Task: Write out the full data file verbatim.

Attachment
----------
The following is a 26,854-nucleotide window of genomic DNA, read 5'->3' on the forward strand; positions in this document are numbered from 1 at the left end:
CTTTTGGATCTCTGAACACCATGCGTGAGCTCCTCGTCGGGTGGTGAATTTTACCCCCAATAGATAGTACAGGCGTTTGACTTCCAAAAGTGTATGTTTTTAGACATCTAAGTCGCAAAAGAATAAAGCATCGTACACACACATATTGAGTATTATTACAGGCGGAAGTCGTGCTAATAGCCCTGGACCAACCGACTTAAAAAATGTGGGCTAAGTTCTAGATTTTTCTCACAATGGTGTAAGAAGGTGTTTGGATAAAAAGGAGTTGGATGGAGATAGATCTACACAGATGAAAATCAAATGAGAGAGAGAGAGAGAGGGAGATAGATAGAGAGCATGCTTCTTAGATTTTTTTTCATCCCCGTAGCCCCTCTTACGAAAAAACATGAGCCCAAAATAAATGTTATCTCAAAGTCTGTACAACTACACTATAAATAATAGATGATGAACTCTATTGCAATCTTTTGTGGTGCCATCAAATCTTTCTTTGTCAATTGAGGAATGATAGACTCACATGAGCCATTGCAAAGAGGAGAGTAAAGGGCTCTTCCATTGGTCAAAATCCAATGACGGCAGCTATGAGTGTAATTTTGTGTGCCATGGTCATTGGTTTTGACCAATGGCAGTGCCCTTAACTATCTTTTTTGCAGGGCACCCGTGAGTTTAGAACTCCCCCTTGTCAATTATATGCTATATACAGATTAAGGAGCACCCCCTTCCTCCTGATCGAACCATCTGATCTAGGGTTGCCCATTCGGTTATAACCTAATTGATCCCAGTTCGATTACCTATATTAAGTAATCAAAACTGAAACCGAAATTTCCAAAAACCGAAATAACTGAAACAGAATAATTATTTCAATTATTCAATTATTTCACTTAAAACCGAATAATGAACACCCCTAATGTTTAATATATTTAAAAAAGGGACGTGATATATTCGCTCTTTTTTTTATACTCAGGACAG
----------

The following is a 26,854-nucleotide window of genomic DNA, read 5'->3' on the forward strand; positions in this document are numbered from 1 at the left end:
CTTTTGGATCTCTGAACACCATGCGTGAGCTCCTCGTCGGGTGGTGAATTTTACCCCCAATAGATAGTACAGGCGTTTGACTTCCAAAAGTGTATGTTTTTAGACATCTAAGTCGCAAAAGAATAAAGCATCGTACACACACATATTGAGTATTATTACAGGCGGAAGTCGTGCTAATAGCCCTGGACCAACCGACTTAAAAAATGTGGGCTAAGTTCTAGATTTTTCTCACAATGGTGTAAGAAGGTGTTTGGATAAAAAGGAGTTGGATGGAGATAGATCTACACAGATGAAAATCAAATGAGAGAGAGAGAGAGAGGGAGATAGATAGAGAGCATGCTTCTTAGATTTTTTTTCATCCCCGTAGCCCCTCTTACGAAAAAACATGAGCCCAAAATAAATGTTATCTCAAAGTCTGTACAACTACACTATAAATAATAGATGATGAACTCTATTGCAATCTTTTGTGGTGCCATCAAATCTTTCTTTGTCAATTGAGGAATGATAGACTCACATGAGCCATTGCAAAGAGGAGAGTAAAGGGCTCTTCCATTGGTCAAAATCCAATGACGGCAGCTATGAGTGTAATTTTGTGTGCCATGGTCATTGGTTTTGACCAATGGCAGTGCCCTTAACTATCTTTTTTGCAGGGCACCCGTGAGTTTAGAACTCCCCCTTGTCAATTATATGCTATATACAGATTAAGGAGCACCCCCTTCCTCCTGATCGAACCATCTGATCTAGGGTTGCCCATTCGGTTATAACCTAATTGATCCCAGTTCGATTACCTATATTAAGTAATCAAAACTGAAACCGAAATTTCCAAAAACCGAAATAACTGAAACAGAATAATTATTTCAATTATTCAATTATTTCACTTAAAACCGAATAATGAACACCCCTAATGTTTAATATATTTAAAAAAGGGACGTGATATATTCGCTCTTTTTTTTATACTCAGGACAG